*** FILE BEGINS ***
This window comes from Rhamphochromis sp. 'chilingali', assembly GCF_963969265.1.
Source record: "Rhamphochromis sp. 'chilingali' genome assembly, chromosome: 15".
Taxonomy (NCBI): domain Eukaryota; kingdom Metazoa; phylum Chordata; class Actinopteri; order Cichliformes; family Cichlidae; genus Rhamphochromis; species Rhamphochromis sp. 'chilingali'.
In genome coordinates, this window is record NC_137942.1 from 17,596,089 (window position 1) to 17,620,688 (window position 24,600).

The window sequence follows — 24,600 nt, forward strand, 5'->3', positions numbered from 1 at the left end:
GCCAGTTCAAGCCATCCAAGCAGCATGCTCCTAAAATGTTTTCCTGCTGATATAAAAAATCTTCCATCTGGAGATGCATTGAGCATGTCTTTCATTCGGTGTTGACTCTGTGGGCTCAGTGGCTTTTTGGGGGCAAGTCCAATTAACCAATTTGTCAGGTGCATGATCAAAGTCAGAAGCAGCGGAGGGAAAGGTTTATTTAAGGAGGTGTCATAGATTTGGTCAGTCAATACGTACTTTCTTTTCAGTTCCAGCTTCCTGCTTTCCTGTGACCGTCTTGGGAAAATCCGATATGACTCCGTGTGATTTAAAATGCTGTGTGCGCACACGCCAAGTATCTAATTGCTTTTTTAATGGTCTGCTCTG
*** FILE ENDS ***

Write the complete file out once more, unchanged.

This window comes from Rhamphochromis sp. 'chilingali', assembly GCF_963969265.1.
Source record: "Rhamphochromis sp. 'chilingali' genome assembly, chromosome: 15".
Taxonomy (NCBI): domain Eukaryota; kingdom Metazoa; phylum Chordata; class Actinopteri; order Cichliformes; family Cichlidae; genus Rhamphochromis; species Rhamphochromis sp. 'chilingali'.
In genome coordinates, this window is record NC_137942.1 from 17,596,089 (window position 1) to 17,620,688 (window position 24,600).

The window sequence follows — 24,600 nt, forward strand, 5'->3', positions numbered from 1 at the left end:
GCCAGTTCAAGCCATCCAAGCAGCATGCTCCTAAAATGTTTTCCTGCTGATATAAAAAATCTTCCATCTGGAGATGCATTGAGCATGTCTTTCATTCGGTGTTGACTCTGTGGGCTCAGTGGCTTTTTGGGGGCAAGTCCAATTAACCAATTTGTCAGGTGCATGATCAAAGTCAGAAGCAGCGGAGGGAAAGGTTTATTTAAGGAGGTGTCATAGATTTGGTCAGTCAATACGTACTTTCTTTTCAGTTCCAGCTTCCTGCTTTCCTGTGACCGTCTTGGGAAAATCCGATATGACTCCGTGTGATTTAAAATGCTGTGTGCGCACACGCCAAGTATCTAATTGCTTTTTTAATGGTCTGCTCTG